The method according to the invention is especially advantageous in a case of soft handover, since when the terminal equipment has found the pilot signal of the neighbouring channel, code-synchronized itself with it, and measured its strength, the equipment can be immediately frame-synchronized with it without having to look for the separate control channels transmitted by the base station for the synchronization. This reduces the operations required in the terminal equipment during soft handover, which can thereby be performed more rapidly and reliably than previously.
FIG. 3 shows a block diagram illustrating the structure of a base station according to the invention. At the base station according to the invention, means 30 for transmitting a pilot channel provided with a predetermined spreading code comprise means 31 for generating a signal 32 containing data information, the signal being multiplied in a multiplier 12 with the spreading code 11 of the pilot channel. This broad-band signal containing data information is transferred to a carrier frequency by multiplying it in a multiplier 13 with a carrier wave obtained from an oscillator OSC 1, and the obtained signal is provided through a filter 14 to an antenna 15.
In a preferred embodiment of the invention, the base station comprises means 11, 12 and 31 with which the data modulation is realized in such a way that one or several symbols at the beginning of each frame of the signal to be transmitted are inverted.
The base station to be realized, of course also comprises other components, such as filters and amplifier units, but for the sake of clarity they have been omitted from the accompanying description and figure as components not central to the basic idea of the invention.
FIG. 4 shows a block diagram illustrating the structure of a subscriber equipment of the CDMA cellular radio network according to the invention. In the direction of reception, the subscriber equipment comprises an antenna 40 receiving a signal which is provided through radio-frequency parts 41 to an A/D converter 42. The converted signal is provided to matched filters 44a to 44d, each of which is synchronized with a signal component propagated along an individual path. Furthermore, the converted signal is provided to a searcher correlator 43, the function of which is to search for signal components transmitted with the desired spreading code. From the matched filters, the signal is applied to means 45 which preferably combine the received signal components and detect the signal. From the combiner, the signal is provided to a channel decoder 46, and from there via a speech decoder 47 to a loudspeaker 48. The terminal equipment according to the invention further comprises means 43, 45 for synchronizing the subscriber equipment with the transmission of the base station by means of the signal contained in the pilot channel. In the terminal equipment according to the invention, the means 43 correlate with the pilot signal transmitted from the base station, and by utilizing the means 45 the terminal equipment is frame-synchronized with the transmission of the base station by means of the pilot signal.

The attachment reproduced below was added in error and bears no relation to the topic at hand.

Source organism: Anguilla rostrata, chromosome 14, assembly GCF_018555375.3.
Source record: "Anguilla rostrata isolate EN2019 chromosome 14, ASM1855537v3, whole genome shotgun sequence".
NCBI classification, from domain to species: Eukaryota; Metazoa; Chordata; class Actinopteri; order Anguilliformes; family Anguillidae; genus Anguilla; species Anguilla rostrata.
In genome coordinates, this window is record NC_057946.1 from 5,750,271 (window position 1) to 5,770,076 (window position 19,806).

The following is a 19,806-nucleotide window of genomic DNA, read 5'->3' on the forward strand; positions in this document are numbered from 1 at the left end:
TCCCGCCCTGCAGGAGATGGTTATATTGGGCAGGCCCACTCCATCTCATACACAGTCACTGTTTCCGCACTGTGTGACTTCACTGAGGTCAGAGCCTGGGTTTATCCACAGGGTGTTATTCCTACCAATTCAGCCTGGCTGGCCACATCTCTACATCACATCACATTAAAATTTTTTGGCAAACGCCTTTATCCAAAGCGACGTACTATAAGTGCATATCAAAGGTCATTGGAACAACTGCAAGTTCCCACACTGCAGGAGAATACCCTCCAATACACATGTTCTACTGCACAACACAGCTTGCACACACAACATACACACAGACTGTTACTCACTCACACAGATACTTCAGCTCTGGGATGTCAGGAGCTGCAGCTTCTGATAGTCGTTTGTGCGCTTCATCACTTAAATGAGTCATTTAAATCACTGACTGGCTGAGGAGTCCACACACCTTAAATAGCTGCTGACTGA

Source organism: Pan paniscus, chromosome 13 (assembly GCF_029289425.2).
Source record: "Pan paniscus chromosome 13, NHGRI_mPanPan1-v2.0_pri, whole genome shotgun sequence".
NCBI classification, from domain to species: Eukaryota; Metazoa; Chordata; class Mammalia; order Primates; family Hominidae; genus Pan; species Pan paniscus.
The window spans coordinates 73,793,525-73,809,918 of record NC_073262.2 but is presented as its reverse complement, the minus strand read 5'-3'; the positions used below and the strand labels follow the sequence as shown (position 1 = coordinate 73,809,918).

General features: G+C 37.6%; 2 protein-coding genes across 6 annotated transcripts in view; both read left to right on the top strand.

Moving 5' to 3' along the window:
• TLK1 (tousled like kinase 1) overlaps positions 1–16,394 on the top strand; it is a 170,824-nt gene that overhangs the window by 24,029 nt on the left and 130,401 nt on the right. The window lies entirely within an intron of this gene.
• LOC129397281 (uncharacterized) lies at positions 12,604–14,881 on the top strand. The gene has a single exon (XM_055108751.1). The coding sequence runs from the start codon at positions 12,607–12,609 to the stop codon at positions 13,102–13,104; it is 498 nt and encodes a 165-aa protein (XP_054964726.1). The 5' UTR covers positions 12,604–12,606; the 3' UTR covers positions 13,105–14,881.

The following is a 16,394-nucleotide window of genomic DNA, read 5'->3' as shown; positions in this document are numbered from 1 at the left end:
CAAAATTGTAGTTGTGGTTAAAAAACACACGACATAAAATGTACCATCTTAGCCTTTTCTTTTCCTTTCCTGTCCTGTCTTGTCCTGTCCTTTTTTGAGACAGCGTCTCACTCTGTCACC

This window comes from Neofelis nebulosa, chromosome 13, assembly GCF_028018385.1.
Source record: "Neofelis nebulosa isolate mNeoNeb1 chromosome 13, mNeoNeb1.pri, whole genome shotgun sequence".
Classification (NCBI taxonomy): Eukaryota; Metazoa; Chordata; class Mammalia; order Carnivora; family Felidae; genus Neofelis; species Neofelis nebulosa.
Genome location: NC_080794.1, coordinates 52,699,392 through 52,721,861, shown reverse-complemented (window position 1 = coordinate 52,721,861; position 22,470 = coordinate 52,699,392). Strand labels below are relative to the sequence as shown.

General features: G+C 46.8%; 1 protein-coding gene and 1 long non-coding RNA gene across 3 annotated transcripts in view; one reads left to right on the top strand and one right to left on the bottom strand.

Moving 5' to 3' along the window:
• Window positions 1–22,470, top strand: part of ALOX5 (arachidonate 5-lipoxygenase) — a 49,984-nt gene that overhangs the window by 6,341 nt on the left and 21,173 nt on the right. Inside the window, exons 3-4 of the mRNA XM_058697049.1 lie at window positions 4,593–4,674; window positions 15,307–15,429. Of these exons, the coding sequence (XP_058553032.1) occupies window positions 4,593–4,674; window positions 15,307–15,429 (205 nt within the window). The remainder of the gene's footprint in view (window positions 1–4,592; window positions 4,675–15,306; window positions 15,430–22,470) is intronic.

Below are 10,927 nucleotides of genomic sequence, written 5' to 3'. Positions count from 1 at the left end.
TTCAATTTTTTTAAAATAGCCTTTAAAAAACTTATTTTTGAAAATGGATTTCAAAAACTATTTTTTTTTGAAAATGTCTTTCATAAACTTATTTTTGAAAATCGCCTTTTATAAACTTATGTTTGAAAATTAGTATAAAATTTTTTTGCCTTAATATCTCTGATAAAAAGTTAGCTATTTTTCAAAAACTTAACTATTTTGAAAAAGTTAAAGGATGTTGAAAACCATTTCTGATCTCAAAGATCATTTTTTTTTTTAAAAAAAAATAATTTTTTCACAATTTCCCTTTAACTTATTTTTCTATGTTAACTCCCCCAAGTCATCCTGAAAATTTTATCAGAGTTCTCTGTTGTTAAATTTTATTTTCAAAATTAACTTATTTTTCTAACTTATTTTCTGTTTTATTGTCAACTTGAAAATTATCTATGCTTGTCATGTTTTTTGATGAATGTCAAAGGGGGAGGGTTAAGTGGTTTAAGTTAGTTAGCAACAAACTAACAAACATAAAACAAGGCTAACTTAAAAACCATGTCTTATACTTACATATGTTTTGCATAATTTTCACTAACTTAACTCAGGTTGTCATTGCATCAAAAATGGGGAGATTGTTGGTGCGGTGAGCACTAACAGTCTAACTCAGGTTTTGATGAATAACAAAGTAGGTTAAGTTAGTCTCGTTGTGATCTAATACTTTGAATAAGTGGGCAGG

In the direction of transmission, the subscriber terminal comprises a microphone 49 providing a signal which is applied via a speech coder 50 and a channel coder 51 for the spreading coding 52. The terminal equipment also comprises radio-frequency means 41 through which the signal to be transmitted is provided to an antenna. The terminal equipment further comprises means 53, which control the operation of the aforementioned components.
The subscriber terminal, of course, comprises also other components, such as filters, but for the sake of clarity they have been left out of the accompanying description and figure as components not central to the basic idea of the invention.
Even though the invention is described above with reference to the example according to the accompanying drawings, it is clear that the invention is not restricted thereto, but it can be modified in many ways within the inventive idea defined in the appended claims.
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|U.S. Classification||370/332, 370/491, 370/335|
|International Classification||H04B1/707, H04L7/00, H04B7/26, H04Q11/04|
|Cooperative Classification||H04W56/0085, H04W92/10|
|May 30, 1995||AS||Assignment|
Owner name: NOKIA TELECOMMUNICATIONS OY, FINLAND
Free format text: ASSIGNMENT OF ASSIGNORS INTEREST;ASSIGNORS:OJANPERA, TERO;KESKITALO, ILKKA;REEL/FRAME:007657/0463
Effective date: 19950411
|May 17, 1996||AS||Assignment|
Owner name: NOKIA MOBILE PHONES LTD., FINLAND
Free format text: RE-RECORD TO ADD ASSIGNEE NAME;ASSIGNORS:OJANPERA, TERO;KESKITALO, ILKKA;REEL/FRAME:007944/0243;SIGNING DATES FROM 19950407 TO 19950411
Owner name: NOKIA TELECOMMUNICATIONS OY, FINLAND
Free format text: RE-RECORD TO ADD ASSIGNEE NAME;ASSIGNORS:OJANPERA, TERO;KESKITALO, ILKKA;REEL/FRAME:007944/0243;SIGNING DATES FROM 19950407 TO 19950411